So that’s how it is now: China and other developing countries dont’t want to buy CO2 emmission rights from developed countries and the US and other developed countries don’t want to compensate the developing countries for abstaining from adding up more than absolutely neccessary to the atmospherical stock of greenhouse gases while developing their economies.

        However, there is a little bit of light: both, the US and China, and other countries as well, remarked that oil and gas are expensive and therefore they try to slightly move into the direction of a green economy – among others the US with the promotion of fuel-effective vehicles and China with the promotion of energy-effective house building.

        However grave the problem of global warming is in reality, my understanding is, that wars and hostilities between countries, imperialism and colonialism, are the last things needed in terms of the ability of humanity to solve global problems like global warming, global population growth or hunger.

      • yourstruly
        January 8, 2012, 7:54 pm

        meanwhile, alas, if the latest estimates of levels of global warming gases are correct, i worry as to whether it’ll be one of my grandchildren or great-grandchildren who’ll have to answer the call, “will the last one out please turn off the lights?”

      • Bandolero
        January 8, 2012, 10:10 pm

        I guess you missed my point. The generally most ugly feared consequence of global warming in the medium run – until the end of the 21st century – is that climate change may cause agricultural problems and result into a large hunger catastrophe. See Wikipedia:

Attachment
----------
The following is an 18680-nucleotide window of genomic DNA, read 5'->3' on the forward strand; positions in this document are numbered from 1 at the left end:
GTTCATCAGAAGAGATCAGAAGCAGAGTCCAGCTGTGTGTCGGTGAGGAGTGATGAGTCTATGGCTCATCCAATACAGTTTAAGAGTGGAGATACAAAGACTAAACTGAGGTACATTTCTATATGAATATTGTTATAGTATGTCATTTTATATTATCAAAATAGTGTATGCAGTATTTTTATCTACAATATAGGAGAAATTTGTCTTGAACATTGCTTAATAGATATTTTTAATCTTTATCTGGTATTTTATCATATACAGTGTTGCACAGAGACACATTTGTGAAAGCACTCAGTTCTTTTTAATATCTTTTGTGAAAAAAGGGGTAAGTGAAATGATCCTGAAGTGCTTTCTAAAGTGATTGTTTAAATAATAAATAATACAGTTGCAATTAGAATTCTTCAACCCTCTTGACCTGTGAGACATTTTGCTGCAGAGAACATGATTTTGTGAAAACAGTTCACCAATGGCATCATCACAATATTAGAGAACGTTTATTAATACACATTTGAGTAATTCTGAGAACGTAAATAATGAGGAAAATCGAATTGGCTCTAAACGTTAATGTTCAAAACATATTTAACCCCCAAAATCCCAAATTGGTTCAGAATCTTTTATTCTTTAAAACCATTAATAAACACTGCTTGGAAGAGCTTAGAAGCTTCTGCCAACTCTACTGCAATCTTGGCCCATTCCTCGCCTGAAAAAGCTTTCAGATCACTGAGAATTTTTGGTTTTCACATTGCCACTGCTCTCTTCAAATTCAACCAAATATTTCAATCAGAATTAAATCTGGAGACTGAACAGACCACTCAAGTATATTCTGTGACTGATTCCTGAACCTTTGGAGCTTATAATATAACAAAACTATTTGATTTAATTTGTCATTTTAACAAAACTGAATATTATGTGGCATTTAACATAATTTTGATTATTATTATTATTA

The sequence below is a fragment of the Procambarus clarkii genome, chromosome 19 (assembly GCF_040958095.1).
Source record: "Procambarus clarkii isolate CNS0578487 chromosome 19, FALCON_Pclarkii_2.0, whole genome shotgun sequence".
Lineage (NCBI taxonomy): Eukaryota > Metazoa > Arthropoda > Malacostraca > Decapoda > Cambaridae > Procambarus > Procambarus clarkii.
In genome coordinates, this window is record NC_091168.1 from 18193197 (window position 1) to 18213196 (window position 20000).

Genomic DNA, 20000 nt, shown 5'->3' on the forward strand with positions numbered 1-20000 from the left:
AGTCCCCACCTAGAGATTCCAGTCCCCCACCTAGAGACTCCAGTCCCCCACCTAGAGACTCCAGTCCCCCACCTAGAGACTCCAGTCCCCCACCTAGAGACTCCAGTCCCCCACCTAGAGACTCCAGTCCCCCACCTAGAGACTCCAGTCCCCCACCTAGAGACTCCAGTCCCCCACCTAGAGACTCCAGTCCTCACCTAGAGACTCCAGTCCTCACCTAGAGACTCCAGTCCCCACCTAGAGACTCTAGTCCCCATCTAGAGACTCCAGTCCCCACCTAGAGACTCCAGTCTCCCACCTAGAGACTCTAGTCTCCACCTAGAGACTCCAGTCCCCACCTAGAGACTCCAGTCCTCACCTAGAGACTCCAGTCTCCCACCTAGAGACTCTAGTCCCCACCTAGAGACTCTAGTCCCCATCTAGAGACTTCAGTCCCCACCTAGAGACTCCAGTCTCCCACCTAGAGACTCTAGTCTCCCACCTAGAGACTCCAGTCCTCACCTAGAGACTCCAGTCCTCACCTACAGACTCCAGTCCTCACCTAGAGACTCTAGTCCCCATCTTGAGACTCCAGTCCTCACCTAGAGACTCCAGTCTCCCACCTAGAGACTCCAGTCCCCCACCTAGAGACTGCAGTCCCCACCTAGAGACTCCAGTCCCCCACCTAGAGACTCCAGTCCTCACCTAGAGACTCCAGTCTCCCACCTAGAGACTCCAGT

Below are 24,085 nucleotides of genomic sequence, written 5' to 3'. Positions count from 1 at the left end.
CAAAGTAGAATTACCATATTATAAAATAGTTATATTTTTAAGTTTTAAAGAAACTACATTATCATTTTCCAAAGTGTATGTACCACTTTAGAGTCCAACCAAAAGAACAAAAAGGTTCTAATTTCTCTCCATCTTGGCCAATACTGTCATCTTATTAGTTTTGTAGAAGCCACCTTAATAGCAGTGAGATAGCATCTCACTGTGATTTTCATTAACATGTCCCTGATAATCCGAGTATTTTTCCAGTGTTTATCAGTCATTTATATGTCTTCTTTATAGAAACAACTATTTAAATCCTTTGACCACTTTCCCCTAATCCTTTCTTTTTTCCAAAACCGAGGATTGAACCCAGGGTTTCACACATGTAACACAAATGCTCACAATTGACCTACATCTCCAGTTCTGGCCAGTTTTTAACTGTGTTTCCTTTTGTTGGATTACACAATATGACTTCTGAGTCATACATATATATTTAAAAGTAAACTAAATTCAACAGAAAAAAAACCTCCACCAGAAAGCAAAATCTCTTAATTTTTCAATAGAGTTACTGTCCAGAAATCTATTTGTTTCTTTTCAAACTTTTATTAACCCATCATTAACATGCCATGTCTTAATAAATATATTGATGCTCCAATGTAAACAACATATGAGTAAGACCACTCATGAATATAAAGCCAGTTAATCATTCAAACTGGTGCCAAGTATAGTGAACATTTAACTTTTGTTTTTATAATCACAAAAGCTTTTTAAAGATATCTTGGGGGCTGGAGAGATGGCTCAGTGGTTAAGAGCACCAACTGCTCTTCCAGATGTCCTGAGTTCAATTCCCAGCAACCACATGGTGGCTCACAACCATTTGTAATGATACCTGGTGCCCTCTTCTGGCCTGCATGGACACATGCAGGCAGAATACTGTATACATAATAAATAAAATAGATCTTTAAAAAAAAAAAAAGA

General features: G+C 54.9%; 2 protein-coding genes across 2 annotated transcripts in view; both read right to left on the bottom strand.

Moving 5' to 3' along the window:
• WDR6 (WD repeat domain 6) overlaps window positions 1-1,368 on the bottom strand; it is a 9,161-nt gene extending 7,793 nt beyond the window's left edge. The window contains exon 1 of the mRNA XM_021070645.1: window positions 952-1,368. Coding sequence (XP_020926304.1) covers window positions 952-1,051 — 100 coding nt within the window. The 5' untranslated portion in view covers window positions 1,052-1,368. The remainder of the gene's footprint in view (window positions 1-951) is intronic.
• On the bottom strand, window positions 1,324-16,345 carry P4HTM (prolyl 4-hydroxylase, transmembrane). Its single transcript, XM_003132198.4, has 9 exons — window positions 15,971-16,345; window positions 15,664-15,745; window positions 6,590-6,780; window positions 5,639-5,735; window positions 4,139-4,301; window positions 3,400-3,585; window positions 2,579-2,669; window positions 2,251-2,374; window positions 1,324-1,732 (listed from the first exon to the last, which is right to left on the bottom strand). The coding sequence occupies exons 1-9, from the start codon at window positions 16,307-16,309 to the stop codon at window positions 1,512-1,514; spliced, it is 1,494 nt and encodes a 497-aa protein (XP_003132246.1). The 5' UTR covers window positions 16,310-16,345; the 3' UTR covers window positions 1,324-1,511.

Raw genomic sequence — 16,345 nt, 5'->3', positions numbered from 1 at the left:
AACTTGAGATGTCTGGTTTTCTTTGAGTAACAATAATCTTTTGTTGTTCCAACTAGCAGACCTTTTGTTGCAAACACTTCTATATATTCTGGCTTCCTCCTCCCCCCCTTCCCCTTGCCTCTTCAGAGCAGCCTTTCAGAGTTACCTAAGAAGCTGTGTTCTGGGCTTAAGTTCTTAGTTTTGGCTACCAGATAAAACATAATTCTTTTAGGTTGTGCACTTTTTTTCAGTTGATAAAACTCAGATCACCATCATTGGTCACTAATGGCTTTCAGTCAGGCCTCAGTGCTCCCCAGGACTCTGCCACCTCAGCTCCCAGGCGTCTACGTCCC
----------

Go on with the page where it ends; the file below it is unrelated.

However developing countries are already suffering hunger and extreme poverty – right now. So people in developing countries have a huge desire to overcome todays hunger and extreme poverty. China for example sees it as a big success that it managed in the recent years to free hundreds of millions of people from extreme poverty. Billions of people in many other developing countries want also a decent living standard, at least free from hunger.

        I can understand the position on global warming of these billions of people. They see the industrialization of their countries as a way to overcome such extreme poverty, and hunger. People there calculate that it’s better to risk hunger due to global warming in the year 2100 than being hungry now. So these people go on to the same economical development path as today’s developed countries went almost a century ago.